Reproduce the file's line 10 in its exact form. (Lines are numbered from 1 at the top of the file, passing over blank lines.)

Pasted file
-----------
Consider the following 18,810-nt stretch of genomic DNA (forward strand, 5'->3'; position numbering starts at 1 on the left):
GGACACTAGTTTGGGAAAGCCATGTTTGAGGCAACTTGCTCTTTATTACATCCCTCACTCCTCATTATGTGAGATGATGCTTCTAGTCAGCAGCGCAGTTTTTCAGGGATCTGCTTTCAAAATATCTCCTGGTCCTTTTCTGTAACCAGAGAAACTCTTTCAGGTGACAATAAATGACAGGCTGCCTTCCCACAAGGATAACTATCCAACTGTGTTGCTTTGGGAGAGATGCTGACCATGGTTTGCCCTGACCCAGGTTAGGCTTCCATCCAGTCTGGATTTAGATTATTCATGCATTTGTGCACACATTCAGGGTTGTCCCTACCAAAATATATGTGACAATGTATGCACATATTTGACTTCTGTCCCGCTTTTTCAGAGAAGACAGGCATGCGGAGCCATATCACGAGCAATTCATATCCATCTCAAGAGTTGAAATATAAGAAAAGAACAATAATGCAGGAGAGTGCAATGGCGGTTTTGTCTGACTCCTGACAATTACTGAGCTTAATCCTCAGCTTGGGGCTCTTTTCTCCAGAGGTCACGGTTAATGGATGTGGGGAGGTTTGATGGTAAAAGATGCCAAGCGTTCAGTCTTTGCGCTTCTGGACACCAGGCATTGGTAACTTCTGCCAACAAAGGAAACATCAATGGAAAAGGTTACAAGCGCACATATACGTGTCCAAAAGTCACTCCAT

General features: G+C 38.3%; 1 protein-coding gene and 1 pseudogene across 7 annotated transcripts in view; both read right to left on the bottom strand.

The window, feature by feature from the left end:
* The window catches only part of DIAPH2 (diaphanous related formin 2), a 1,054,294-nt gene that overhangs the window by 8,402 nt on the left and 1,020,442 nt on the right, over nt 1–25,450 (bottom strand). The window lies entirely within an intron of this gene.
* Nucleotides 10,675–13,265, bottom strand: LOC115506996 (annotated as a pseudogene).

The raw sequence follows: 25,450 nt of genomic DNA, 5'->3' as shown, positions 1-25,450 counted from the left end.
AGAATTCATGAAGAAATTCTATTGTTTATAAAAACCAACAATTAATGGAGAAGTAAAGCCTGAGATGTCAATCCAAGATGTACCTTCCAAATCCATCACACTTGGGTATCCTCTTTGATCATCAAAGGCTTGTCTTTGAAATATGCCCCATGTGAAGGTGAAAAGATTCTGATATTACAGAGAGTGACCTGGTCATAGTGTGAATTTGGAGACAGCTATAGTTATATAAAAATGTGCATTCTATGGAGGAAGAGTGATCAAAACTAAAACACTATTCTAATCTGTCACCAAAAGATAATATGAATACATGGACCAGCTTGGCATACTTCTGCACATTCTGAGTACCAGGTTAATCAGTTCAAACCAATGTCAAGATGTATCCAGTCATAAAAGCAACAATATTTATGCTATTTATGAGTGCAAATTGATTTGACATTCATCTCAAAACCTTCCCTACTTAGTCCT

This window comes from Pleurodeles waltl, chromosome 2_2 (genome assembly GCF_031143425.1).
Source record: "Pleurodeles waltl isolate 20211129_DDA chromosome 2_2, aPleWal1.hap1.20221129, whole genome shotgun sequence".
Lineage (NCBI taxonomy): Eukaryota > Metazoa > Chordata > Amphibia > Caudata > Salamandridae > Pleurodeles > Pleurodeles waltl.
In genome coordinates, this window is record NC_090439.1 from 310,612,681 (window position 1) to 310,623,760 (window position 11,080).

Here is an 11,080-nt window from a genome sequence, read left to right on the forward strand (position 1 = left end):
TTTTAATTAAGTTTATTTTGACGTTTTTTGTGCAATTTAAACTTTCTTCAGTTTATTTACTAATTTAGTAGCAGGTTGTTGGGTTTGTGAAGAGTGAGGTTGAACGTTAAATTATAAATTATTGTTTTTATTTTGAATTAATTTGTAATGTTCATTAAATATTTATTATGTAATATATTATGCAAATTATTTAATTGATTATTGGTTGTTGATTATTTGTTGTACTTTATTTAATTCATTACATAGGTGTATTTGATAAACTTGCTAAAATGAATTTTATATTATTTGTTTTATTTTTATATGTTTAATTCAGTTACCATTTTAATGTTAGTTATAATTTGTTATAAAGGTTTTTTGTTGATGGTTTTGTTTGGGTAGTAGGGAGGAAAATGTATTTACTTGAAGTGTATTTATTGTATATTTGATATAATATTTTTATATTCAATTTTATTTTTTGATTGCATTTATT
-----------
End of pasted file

Source record: "Pleurodeles waltl isolate 20211129_DDA chromosome 2_2, aPleWal1.hap1.20221129, whole genome shotgun sequence".